EU to give Ukraine another €8bn to help reform
"We are convinced that this Agreement (EU - Ukraine Association Agreement) will promote further economic growth and modernization of the Ukrainian economy. Eight billion euro will be transferred to Ukraine to stabilize the economy. But this support is not unconditional. It is based on the expectation that the country will continue to follow the path of reformation," RBC quotes Schultz.
The required reforms would include electoral law, a comprehensive constitutional reform, elimination of corruption, and the respect of human rights and minority rights, Schultz explained.
In turn Aleksey Ulyukayev, the Russian Minister of Economic Development said that if Ukraine proceeds with the EU Association Agreement as of November 1, Russia will respond with the introduction of import tariffs on Ukrainian goods.
The EU is currently ready to administer some 760 million euros ($985 million) worth of aid in the firm of direct loans over the course of the following month, European Commission President Jose Manuel Barroso said Friday.
"Six hundred million euros have already been disbursed and 760 million euros can be disbursed in the next month, provided some of the conditions are met, notably economic reforms and the fight against corruption," he said in a text of a speech seen by Reuters on Friday.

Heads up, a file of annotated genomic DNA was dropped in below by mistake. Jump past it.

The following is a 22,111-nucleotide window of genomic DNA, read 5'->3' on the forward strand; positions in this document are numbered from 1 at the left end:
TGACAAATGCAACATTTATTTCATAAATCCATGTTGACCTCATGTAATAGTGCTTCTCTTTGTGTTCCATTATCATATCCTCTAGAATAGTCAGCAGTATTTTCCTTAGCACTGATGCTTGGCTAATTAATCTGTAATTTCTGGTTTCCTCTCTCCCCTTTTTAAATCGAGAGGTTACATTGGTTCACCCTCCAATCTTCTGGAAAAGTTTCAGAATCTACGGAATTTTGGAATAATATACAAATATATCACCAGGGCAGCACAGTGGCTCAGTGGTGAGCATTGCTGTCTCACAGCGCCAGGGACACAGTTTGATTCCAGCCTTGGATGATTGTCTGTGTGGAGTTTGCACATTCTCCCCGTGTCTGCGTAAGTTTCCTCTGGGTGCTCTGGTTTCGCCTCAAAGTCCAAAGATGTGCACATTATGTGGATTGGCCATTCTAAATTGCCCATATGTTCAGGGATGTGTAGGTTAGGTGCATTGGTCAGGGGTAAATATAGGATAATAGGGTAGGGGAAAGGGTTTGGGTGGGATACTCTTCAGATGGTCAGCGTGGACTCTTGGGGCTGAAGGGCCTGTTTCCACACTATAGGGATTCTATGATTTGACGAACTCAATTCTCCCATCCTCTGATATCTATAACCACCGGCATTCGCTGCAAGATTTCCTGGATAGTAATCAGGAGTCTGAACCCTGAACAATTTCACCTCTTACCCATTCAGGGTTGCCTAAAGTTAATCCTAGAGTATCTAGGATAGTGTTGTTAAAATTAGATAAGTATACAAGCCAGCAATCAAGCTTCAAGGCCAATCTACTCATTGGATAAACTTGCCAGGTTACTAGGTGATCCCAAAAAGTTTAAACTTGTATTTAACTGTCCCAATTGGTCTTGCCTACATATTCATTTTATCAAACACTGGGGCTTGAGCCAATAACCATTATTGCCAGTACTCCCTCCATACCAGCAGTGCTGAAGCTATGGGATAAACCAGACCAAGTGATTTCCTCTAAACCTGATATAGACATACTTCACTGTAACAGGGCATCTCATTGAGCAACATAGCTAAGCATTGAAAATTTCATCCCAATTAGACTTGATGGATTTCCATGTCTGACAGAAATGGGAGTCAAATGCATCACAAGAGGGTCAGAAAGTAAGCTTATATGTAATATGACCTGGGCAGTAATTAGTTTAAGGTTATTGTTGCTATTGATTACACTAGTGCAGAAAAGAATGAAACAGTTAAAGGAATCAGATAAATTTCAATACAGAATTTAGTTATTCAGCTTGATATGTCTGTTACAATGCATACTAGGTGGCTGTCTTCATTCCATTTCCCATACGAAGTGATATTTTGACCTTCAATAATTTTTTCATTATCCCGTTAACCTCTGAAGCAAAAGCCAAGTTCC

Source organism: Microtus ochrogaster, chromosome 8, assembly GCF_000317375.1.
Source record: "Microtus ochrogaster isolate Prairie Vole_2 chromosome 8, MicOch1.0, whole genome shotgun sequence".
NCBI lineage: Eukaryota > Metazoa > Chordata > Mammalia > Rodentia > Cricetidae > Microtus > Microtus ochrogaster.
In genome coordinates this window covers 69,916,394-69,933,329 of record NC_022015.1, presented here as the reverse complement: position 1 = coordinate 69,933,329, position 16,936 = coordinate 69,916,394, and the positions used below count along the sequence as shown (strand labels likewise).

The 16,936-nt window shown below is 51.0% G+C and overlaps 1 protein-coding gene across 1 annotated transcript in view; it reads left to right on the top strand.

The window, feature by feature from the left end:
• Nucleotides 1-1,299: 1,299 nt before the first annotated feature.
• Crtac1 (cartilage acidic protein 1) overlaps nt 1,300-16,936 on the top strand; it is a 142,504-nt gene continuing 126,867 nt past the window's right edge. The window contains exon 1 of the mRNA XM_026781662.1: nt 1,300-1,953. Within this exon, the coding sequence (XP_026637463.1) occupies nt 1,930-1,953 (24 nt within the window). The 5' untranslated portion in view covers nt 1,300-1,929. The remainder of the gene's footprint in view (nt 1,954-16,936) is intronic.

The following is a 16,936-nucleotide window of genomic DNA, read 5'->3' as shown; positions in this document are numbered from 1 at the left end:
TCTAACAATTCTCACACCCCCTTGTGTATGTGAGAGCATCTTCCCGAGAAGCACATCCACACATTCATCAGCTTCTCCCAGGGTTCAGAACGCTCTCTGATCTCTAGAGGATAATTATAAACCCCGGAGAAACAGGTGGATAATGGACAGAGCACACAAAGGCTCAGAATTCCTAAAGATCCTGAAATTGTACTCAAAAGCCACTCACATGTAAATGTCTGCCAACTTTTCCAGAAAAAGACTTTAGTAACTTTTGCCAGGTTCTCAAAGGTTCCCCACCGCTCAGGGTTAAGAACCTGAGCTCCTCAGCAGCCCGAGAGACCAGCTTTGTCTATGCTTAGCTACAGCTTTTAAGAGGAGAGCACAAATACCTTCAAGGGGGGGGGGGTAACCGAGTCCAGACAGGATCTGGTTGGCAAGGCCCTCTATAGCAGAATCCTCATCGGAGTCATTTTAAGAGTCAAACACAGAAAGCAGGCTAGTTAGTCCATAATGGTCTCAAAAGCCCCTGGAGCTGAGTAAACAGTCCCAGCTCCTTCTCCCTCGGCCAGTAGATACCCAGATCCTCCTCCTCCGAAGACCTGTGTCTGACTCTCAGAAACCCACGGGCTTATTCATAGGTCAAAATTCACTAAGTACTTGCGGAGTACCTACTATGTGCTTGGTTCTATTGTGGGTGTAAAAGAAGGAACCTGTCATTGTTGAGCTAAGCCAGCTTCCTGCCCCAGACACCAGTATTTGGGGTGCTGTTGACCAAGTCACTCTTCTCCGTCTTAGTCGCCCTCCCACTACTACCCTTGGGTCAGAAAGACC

The new package comes at a time when Ukraine’s economy is balancing on the brink of default.
In the second quarter 2014, the country’s GDP contracted 4.7 percent, which was 4 times greater than in the previous year, according to the Ukrainian State Statistics Service. During all of 2014, Ukraine’s economy is expected to shrink 6-6.5 percent, with inflation accelerating to 19 percent, Finance Minister Alexander Shlapak has said.
Since the beginning of the year the Ukrainian currency the hryvnia has lost more than 60 percent against the dollar. On top of that, the country’s depleted foreign reserves are expected to drop down to $16.2 billion by the end of 2014, according to Bloomberg data.
However, even despite €8 billion from the European Union, it won’t be enough to recover the Ukrainian economy. Kiev will need an extra $19 billion in external financing by the end of 2015, the International Monetary Fund estimates.